1958: a year of innovation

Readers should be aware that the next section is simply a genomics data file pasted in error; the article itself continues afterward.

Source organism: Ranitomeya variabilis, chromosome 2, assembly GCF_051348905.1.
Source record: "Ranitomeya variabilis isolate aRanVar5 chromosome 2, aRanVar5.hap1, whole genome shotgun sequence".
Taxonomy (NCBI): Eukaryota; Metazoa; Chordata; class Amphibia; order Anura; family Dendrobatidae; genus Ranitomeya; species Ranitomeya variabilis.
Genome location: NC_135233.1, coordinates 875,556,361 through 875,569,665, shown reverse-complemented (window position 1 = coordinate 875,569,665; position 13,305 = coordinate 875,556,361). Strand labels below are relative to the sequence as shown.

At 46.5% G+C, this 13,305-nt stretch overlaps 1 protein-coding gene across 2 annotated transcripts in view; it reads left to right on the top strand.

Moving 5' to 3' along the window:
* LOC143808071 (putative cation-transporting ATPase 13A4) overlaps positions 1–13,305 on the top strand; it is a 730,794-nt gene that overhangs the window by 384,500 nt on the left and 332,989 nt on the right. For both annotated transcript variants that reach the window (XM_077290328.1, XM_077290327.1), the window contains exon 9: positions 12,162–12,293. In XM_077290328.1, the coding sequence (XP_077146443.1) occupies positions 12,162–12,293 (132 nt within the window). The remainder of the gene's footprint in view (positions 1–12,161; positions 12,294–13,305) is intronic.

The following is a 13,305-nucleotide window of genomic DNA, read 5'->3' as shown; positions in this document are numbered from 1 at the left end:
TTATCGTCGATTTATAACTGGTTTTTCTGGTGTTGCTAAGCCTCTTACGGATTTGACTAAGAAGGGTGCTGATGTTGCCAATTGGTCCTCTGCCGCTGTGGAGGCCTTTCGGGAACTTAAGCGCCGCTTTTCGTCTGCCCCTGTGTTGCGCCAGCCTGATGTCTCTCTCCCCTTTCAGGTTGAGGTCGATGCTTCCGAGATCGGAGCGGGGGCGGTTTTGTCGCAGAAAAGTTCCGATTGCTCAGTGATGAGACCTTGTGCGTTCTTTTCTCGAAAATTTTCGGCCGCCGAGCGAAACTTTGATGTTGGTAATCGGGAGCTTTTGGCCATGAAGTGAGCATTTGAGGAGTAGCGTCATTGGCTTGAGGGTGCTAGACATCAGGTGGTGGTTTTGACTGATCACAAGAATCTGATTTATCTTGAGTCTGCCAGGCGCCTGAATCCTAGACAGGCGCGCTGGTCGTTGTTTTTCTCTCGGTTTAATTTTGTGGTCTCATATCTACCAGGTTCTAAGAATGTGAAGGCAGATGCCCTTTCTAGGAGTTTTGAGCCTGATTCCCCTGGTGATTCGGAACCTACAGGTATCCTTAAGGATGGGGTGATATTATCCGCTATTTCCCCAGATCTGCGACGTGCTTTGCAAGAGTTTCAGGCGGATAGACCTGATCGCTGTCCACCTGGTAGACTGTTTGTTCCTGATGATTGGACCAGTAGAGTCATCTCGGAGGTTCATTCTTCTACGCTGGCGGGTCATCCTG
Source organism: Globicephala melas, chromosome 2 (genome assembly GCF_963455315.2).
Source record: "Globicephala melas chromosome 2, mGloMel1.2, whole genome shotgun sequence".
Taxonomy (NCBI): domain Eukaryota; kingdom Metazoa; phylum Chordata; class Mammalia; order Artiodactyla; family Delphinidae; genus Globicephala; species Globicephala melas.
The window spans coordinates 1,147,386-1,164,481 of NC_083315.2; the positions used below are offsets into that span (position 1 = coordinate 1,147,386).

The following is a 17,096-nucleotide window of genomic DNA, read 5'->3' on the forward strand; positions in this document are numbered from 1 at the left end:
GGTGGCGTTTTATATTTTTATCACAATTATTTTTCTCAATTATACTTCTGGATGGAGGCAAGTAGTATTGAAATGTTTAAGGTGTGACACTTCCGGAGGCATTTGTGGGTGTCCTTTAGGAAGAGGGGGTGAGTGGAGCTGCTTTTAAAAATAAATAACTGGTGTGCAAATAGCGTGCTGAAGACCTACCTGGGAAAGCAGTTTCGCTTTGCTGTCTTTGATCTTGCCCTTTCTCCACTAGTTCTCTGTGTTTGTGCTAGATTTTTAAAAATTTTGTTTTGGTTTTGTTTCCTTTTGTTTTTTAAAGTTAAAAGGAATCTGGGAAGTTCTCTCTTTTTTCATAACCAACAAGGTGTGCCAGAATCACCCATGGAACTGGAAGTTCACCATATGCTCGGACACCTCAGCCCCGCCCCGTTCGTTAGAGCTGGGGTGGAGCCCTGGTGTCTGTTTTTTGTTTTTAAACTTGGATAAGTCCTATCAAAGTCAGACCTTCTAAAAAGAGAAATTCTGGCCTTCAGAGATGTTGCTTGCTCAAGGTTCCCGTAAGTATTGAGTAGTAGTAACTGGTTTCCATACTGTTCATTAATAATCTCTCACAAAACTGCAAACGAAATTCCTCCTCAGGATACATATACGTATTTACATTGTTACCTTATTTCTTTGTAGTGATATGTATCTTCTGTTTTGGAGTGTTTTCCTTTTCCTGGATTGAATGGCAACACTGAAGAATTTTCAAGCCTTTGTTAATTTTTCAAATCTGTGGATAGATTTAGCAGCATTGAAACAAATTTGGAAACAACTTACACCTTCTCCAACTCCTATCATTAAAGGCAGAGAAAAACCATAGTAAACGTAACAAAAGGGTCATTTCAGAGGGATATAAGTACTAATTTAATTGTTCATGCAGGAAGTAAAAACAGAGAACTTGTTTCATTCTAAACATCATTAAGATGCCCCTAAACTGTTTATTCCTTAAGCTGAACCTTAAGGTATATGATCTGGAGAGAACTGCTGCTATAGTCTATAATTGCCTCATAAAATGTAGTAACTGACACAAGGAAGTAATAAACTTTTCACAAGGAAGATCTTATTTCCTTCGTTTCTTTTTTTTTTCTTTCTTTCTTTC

Like sleek, space-aged probes sent from a galaxy far, far away to test the tonal waters of planet earth, the Flying V and Explorer landed to reactions that ranged from total awe to out-and-out bafflement. While the Les Paul at least represented a post-modern interpretation of a recognizable blueprint, these two radical members of the Modernistic line were barely perceivable as guitars at all. Their bodies and necks were carved into super-angular shapes with no discernible bouts, wastes, or traditional cutaways of any sort. The Flying V was even verging on impossible to play sitting down — but who could sit for long while playing an instrument like this? These guitars were made for strutting, swaggering, wailing rock — it just seems no one quite realized it at the time. Even more than the groundbreaking Les Paul, the Flying V and Explorer were guitars aimed at a music that had yet to be born. In the late 1960s and '70s when heavy rock would rule stadium stages the world over, these bold guitars became the ultimate incarnations of the music.